5G launch in India means that a 1GB file can now be downloaded in 0.03 seconds

In India, 5G, which can deliver ultra-high speed internet, ushers in a new era of streaming capabilities.


At a telecom gathering in New Delhi today, Prime Minister Narendra Modi introduced 5G services in India.

In India, 5G, which can deliver ultra-high speed internet, ushers in a new era of streaming capabilities. In a few cities, PM Modi introduced 5G services during the IMC 2022 convention.

Over the next few years, 5G, or fifth generation service, will be available throughout the nation, bringing with it entirely new societal, industrial, and economic advantages.

Because of its faster speed and lower latency compared to 4G, 5G raises the bar for streaming and gaming for civilian use.

One of the most significant distinctions between 4G and 5G is latency. In simple terms, latency is the time that passes after data is transferred when an instruction to do so is issued. In other words, internet speed increases as latency decreases. When opposed to 4G, which has a latency of 60 to 98 milliseconds, 5G has a latency of less than 5 milliseconds.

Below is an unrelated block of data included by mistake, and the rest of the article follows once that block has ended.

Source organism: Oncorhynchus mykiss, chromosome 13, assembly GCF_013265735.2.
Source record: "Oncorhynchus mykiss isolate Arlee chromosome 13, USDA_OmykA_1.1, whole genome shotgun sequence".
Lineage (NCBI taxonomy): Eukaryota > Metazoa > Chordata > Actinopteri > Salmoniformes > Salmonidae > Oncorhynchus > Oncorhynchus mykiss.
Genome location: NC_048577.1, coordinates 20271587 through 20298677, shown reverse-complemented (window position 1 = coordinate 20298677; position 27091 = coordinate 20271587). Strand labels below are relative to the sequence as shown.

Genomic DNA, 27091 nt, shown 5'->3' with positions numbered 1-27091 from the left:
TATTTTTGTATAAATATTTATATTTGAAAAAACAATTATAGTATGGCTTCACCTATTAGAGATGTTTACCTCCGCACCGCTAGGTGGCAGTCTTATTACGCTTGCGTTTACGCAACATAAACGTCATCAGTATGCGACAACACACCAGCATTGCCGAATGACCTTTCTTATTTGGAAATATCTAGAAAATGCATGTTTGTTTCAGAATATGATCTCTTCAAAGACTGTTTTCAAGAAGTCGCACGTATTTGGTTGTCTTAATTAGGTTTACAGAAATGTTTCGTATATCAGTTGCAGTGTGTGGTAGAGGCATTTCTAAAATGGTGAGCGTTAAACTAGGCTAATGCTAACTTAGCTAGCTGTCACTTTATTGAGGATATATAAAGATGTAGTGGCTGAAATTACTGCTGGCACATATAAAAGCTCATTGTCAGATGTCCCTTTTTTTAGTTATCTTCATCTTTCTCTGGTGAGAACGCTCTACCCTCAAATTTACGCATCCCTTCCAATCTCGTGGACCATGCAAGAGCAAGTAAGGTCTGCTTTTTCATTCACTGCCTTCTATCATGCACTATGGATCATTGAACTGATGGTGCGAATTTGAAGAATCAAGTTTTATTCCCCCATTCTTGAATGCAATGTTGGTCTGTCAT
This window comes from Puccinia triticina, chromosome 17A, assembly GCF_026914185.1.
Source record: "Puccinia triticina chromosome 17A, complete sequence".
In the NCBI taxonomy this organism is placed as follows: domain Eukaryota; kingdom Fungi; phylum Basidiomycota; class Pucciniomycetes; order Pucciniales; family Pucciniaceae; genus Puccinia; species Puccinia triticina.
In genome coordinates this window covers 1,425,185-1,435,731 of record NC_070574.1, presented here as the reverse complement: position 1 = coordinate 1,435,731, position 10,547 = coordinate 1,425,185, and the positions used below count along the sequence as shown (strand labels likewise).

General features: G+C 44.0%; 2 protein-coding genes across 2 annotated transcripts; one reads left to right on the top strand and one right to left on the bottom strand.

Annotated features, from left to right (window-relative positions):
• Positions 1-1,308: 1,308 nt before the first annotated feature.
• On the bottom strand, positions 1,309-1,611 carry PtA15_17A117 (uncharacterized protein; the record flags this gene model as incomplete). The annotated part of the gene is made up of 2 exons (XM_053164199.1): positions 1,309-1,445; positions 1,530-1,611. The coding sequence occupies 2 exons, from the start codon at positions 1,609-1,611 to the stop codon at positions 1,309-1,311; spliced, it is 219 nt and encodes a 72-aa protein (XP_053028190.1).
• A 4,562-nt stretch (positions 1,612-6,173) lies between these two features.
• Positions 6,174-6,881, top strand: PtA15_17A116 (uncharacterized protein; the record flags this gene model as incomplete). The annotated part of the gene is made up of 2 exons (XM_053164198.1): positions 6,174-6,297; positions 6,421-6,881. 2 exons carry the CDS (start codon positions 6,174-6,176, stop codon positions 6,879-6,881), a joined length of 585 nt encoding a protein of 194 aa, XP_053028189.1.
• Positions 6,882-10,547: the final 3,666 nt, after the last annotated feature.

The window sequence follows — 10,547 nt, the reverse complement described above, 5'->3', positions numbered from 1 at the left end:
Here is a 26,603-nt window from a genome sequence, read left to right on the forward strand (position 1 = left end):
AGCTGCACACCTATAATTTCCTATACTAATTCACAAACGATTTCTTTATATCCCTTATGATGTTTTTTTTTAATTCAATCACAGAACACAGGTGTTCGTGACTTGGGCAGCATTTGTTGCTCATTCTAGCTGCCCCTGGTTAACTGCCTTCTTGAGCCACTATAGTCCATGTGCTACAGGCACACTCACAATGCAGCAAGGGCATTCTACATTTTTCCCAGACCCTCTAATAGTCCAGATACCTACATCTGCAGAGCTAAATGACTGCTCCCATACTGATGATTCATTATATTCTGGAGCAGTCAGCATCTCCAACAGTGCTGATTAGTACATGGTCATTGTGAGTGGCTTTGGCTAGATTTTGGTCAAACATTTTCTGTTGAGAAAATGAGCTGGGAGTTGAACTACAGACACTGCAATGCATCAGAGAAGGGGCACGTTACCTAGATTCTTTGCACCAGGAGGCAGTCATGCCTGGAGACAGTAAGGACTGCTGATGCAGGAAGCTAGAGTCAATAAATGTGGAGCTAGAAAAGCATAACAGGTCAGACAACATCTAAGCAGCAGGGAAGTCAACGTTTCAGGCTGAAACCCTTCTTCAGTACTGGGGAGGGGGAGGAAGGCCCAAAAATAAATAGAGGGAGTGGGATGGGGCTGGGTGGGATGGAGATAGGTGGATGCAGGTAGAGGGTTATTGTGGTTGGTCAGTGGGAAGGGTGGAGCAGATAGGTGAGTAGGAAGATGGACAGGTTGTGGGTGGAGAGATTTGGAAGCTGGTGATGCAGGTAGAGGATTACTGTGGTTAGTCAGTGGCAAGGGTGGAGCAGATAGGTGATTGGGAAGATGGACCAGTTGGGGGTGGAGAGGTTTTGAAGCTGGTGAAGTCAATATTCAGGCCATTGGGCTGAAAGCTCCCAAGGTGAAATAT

Peak download speeds of 20 Gb/s (gigabits per second), or 20,480 Mb/s, are possible with 5G. (megabits per second). To put it into perspective, a 20Gb/s internet connection may deliver download rates of 2.5 GB/s (2,560 MB/s), or gigabytes per second (megabytes per second).

A 1 GB file may be downloaded in 0.03 seconds using those figures.

The 5G era ushers in a new era in commercial or industrial sectors aside from streaming movies or playing online games. The development of Artificial Intelligence (AI), Augmented Reality (AR), and other technologies that can have a profound impact on a variety of industries, including healthcare, disaster relief, education, and agriculture, among others, depends on extremely fast internet speeds.

The rapidly expanding Indian electronic vehicle (EV) industry will benefit from 5G in order to run its business.

With the speeds that 5G delivers, Internet of Things (IOT) technologies—an umbrella term for services that use or operate over the internet, such as automation, transportation, food delivery, etc.—could undergo a revolution.